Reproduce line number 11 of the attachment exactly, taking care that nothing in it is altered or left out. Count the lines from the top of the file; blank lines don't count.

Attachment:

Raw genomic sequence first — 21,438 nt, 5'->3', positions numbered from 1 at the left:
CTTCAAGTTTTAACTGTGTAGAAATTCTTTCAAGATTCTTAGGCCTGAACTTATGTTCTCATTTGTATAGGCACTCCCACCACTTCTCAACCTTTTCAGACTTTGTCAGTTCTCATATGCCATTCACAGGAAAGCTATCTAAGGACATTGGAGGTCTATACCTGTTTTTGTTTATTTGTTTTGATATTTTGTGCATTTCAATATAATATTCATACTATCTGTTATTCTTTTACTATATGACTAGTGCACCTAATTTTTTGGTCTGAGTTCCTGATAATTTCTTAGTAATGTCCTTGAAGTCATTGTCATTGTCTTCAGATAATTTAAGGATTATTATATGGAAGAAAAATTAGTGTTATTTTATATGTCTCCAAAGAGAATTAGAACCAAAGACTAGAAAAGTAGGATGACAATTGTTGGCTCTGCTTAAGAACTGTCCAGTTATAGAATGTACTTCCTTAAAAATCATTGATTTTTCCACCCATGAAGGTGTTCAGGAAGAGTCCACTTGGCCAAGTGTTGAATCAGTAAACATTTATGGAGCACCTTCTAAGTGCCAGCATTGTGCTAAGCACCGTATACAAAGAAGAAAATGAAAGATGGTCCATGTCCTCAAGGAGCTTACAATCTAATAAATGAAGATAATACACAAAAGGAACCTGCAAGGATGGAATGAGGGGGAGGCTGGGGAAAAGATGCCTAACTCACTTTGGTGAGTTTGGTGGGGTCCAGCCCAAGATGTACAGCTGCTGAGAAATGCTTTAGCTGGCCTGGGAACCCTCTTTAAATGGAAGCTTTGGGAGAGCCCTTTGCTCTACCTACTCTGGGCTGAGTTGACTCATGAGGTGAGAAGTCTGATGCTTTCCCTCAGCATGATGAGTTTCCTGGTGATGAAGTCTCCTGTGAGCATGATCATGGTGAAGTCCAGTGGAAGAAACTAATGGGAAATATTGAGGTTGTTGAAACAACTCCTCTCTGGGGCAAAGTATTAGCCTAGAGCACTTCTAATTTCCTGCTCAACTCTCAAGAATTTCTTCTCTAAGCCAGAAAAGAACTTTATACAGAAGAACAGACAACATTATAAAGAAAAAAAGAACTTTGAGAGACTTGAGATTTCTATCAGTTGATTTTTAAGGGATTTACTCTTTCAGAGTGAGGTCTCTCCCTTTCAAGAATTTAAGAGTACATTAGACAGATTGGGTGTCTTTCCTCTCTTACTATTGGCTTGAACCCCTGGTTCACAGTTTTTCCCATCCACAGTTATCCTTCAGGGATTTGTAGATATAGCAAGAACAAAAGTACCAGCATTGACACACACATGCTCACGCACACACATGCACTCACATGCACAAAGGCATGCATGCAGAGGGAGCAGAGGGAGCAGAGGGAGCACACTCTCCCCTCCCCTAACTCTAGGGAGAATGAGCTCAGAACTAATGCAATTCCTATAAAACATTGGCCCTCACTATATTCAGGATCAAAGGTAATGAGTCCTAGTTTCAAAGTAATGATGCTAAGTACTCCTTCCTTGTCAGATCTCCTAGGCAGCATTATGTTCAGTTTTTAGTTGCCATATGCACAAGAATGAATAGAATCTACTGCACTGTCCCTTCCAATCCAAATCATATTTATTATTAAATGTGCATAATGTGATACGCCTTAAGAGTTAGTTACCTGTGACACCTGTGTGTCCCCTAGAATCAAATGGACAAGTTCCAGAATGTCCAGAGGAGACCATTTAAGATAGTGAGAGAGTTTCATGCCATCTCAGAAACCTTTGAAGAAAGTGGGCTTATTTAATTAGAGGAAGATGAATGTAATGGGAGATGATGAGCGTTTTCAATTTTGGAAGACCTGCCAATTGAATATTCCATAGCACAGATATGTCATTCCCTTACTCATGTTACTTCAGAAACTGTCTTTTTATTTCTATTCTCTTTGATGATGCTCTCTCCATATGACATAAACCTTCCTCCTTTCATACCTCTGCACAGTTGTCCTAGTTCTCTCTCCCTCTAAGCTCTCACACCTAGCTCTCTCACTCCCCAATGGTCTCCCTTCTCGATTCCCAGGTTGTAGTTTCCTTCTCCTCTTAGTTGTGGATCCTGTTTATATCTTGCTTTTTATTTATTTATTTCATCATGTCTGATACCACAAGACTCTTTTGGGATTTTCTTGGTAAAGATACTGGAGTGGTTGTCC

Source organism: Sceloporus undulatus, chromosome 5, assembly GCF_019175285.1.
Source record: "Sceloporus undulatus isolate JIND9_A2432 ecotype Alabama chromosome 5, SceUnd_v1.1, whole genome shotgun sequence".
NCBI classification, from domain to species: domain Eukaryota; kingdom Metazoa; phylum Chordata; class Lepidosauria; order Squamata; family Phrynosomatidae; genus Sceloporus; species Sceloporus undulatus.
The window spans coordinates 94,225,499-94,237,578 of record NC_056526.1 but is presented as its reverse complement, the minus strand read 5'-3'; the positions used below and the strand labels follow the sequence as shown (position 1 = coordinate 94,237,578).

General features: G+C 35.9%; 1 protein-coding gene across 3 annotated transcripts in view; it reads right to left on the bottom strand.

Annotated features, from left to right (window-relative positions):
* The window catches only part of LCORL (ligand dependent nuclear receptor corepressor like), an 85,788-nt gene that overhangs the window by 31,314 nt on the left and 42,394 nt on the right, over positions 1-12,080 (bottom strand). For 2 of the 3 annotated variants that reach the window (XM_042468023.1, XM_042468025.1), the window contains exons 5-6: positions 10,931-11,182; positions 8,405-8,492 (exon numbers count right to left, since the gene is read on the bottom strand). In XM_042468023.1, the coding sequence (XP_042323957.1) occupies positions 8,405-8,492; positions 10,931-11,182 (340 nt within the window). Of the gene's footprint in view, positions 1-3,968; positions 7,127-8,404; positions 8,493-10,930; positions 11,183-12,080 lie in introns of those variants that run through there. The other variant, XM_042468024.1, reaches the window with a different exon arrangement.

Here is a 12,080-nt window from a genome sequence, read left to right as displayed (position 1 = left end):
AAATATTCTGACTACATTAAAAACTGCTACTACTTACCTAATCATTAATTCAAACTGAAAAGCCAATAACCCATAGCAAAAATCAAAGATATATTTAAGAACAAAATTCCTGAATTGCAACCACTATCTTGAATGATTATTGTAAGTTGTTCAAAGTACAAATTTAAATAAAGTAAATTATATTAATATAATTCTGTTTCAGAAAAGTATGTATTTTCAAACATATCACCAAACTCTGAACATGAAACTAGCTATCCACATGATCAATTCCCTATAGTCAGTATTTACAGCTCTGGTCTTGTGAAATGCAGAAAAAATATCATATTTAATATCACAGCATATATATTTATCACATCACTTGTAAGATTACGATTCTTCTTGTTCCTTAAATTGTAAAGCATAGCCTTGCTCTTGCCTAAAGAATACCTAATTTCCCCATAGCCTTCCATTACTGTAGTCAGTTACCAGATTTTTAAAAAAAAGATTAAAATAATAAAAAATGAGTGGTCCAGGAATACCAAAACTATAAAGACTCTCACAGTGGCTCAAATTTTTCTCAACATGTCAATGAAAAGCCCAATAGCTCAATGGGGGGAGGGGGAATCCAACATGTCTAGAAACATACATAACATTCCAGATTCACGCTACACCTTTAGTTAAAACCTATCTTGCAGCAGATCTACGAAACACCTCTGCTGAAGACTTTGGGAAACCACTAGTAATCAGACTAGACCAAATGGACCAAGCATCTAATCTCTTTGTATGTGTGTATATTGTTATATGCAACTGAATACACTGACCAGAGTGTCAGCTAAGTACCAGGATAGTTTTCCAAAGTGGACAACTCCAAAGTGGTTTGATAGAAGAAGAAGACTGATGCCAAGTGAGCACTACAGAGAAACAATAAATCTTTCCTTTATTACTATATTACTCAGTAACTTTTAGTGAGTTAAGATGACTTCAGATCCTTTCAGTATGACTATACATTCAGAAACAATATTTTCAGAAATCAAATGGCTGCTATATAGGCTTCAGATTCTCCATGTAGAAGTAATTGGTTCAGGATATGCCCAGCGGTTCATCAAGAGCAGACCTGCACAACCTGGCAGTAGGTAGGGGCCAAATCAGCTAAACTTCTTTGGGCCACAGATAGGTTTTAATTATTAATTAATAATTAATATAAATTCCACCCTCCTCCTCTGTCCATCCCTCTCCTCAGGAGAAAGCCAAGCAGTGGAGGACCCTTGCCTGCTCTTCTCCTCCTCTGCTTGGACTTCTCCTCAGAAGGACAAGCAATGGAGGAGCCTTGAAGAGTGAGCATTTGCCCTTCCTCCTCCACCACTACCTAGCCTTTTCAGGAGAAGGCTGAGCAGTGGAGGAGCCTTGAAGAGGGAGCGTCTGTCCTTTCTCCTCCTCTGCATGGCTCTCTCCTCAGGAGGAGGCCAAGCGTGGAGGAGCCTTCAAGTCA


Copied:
AAATATTCTGACTACATTAAAAACTGCTACTACTTACCTAATCATTAATTCAAACTGAAAAGCCAATAACCCATAGCAAAAATCAAAGATATATTTAAGAACAAAATTCCTGAATTGCAACCACTATCTTGAATGATTATTGTAAGTTGTTCAAAGTACAAATTTAAATAAAGTAAATTATATTAATATAATTCTGTTTCAGAAAAGTATGTATTTTCAAACATATCACCAAACTCTGAACATGAAACTAGCTATCCACATGATCAATTCCCTATAGTCAGTATTTACAGCTCTGGTCTTGTGAAATGCAGAAAAAATATCATATTTAATATCACAGCATATATATTTATCACATCACTTGTAAGATTACGATTCTTCTTGTTCCTTAAATTGTAAAGCATAGCCTTGCTCTTGCCTAAAGAATACCTAATTTCCCCATAGCCTTCCATTACTGTAGTCAGTTACCAGATTTTTAAAAAAAAGATTAAAATAATAAAAAATGAGTGGTCCAGGAATACCAAAACTATAAAGACTCTCACAGTGGCTCAAATTTTTCTCAACATGTCAATGAAAAGCCCAATAGCTCAATGGGGGGAGGGGGAATCCAACATGTCTAGAAACATACATAACATTCCAGATTCACGCTACACCTTTAGTTAAAACCTATCTTGCAGCAGATCTACGAAACACCTCTGCTGAAGACTTTGGGAAACCACTAGTAATCAGACTAGACCAAATGGACCAAGCATCTAATCTCTTTGTATGTGTGTATATTGTTATATGCAACTGAATACACTGACCAGAGTGTCAGCTAAGTACCAGGATAGTTTTCCAAAGTGGACAACTCCAAAGTGGTTTGATAGAAGAAGAAGACTGATGCCAAGTGAGCACTACAGAGAAACAATAAATCTTTCCTTTATTACTATATTACTCAGTAACTTTTAGTGAGTTAAGATGACTTCAGATCCTTTCAGTATGACTATACATTCAGAAACAATATTTTCAGAAATCAAATGGCTGCTATATAGGCTTCAGATTCTCCATGTAGAAGTAATTGGTTCAGGATATGCCCAGCGGTTCATCAAGAGCAGACCTGCACAACCTGGCAGTAGGTAGGGGCCAAATCAGCTAAACTTCTTTGGGCCACAGATAGGTTTTAATTATTAATTAATAATTAATATAAATTCCACCCTCCTCCTCTGTCCATCCCTCTCCTCAGGAGAAAGCCAAGCAGTGGAGGACCCTTGCCTGCTCTTCTCCTCCTCTGCTTGGACTTCTCCTCAGAAGGACAAGCAATGGAGGAGCCTTGAAGAGTGAGCATTTGCCCTTCCTCCTCCACCACTACCTAGCCTTTTCAGGAGAAGGCTGAGCAGTGGAGGAGCCTTGAAGAGGGAGCGTCTGTCCTTTCTCCTCCTCTGCATGGCTCTCTCCTCAGGAGGAGGCCAAGCGTGGAGGAGCCTTCAAGTCA